• Our legitimate interests (or those of a third party).

In these circumstances the right to object is not absolute.

If the we are processing data for scientific or historical research, or statistical purposes, the right to object is more limited.

Automated individual decision-making is a decision made by automated means without any human involvement.

Examples of this include:

  • An online decision to award a loan
  • A recruitment aptitude test which uses pre-programmed algorithms and criteria.

Automated individual decision-making does not have to involve profiling, although it often will do.

Organisations obtain personal information about individuals from a variety of different sources. Internet searches, buying habits, lifestyle and behaviour data gathered from mobile phones, social networks, video surveillance systems and the Internet of Things are examples of the types of data organisations might collect.                             

Information is analysed to classify people into different groups or sectors, using algorithms and machine-learning. This analysis identifies links between different behaviours and characteristics to create profiles for individuals. 

Based on the traits of others who appear similar, organisations use profiling to:

  • Find something out about individuals’ preferences;
  • Predict their behaviour; and/or
  • Make decisions about them.

This can be very useful for organisations and individuals in many sectors, including healthcare, education, financial services and marketing.

Automated individual decision-making and profiling can lead to quicker and more consistent decisions. But if they are used irresponsibly there are significant risks for individuals. The GDPR provisions are designed to address these risks.

The University does not currently undertake any profiling activities or take automated decisions about you.

In most cases we will not charge a fee.

However, where the request is manifestly unfounded or excessive we may charge a “reasonable fee” for the administrative costs of complying with the request.

We can also charge a reasonable fee if you request further copies of your data following a request, this fee will be based on the administrative costs of providing further copies.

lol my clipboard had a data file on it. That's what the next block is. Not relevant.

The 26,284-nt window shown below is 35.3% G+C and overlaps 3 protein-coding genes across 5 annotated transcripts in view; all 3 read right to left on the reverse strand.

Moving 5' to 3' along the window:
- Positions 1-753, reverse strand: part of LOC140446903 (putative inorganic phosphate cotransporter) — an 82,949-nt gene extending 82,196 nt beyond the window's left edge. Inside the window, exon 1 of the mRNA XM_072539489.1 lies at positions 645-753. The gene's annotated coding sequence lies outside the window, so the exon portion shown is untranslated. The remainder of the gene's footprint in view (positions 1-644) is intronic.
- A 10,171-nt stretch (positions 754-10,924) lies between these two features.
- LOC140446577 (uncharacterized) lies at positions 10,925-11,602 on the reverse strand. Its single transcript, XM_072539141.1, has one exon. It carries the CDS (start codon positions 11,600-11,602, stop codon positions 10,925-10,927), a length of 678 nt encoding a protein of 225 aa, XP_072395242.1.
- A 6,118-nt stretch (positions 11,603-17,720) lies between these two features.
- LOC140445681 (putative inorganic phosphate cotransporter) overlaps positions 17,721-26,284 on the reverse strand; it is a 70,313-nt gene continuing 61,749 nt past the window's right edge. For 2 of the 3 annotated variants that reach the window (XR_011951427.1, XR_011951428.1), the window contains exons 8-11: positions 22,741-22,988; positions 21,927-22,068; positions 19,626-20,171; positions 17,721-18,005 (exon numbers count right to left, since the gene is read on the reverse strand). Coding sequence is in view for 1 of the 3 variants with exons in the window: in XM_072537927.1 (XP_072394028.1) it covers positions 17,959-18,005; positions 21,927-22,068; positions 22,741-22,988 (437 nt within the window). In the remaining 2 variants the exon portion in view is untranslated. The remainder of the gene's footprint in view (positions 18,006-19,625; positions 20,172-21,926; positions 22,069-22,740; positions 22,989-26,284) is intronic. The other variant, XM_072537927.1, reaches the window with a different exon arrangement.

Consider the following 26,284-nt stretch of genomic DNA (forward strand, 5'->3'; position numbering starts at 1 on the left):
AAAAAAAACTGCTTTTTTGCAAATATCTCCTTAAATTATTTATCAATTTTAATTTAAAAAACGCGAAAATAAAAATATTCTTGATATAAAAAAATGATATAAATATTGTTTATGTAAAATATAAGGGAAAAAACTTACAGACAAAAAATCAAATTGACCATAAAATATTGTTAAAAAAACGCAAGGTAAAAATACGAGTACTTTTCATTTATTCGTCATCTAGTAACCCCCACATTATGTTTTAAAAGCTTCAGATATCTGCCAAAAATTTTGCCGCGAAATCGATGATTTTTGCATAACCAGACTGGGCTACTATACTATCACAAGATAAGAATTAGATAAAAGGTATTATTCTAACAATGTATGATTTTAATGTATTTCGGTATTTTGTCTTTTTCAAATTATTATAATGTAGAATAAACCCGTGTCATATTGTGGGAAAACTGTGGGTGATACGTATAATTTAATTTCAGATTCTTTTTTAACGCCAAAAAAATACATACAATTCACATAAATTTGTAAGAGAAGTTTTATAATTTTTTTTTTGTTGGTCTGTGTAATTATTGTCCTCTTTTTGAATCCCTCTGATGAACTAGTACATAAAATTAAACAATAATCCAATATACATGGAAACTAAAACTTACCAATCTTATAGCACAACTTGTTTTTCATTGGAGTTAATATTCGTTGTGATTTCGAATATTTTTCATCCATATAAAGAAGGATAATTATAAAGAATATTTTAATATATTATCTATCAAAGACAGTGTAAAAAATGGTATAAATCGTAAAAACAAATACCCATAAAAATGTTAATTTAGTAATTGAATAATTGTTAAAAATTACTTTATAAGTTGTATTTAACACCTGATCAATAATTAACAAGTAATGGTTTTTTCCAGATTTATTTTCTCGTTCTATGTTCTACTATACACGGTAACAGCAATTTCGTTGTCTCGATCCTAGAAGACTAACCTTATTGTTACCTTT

A request does not have to include the phrase 'subject access request' or Article 15 of the GDPR, as long as it is clear that you are asking for your own personal data.

You can make a request either verbally or in writing, we recommend that you email  Please give a full and clear description of the nature of your request, this will help us to handle it effectively. 

You will be required to provide valid ID (birth certificate, driving licence or passport)

Please provide sufficient details in order for us to locate your personal information.

You can appoint someone to act as an agent to make the request on your behalf. Proof of your consent along with your valid ID will need to be given.

We will acknowledge your application and we may contact you in order to clarify the information that you have requested.

We are legally obliged to provide you with the information you are entitled to under GDPR within one month of receipt. The time starts on the date of receipt or upon receipt of:

  • Any requested information to clarify the request;
  • Any information requested to confirm the requester's identity.

So to be clear: 

  • If a request is received on 5th May then the time limit will start on 5th May. This will give us until 5th June to comply.
  • If this is not possible because the following month is shorter (and there is no corresponding date), then release will be the last day of the following month (example: 
    If a request is received on 31st May the time limit will start on 31st May. There is no corresponding date in June so therefore we will have until 30th June to comply).
  • If the corresponding date falls on a weekend or bank holiday then we will have until the next working day to comply.
  • The time will start once we receive a complete request (this includes receiving valid ID or any clarification we may have requested).

If you are unsatisfied with the way in which we process your personal data, we ask that you let us know so that we can try and put things right.  You can complain to the University here.  If we are not able to resolve issues to your satisfaction, you can refer the matter to the Information Commissioner's Office (ICO).  The ICO can be contacted at:

Information Commissioner's Office
Wycliffe House
Water Lane

Telephone: 0303 123 1113


Need advice?

You can contact us at

Alternatively for detailed guidance please visit the ICO's website.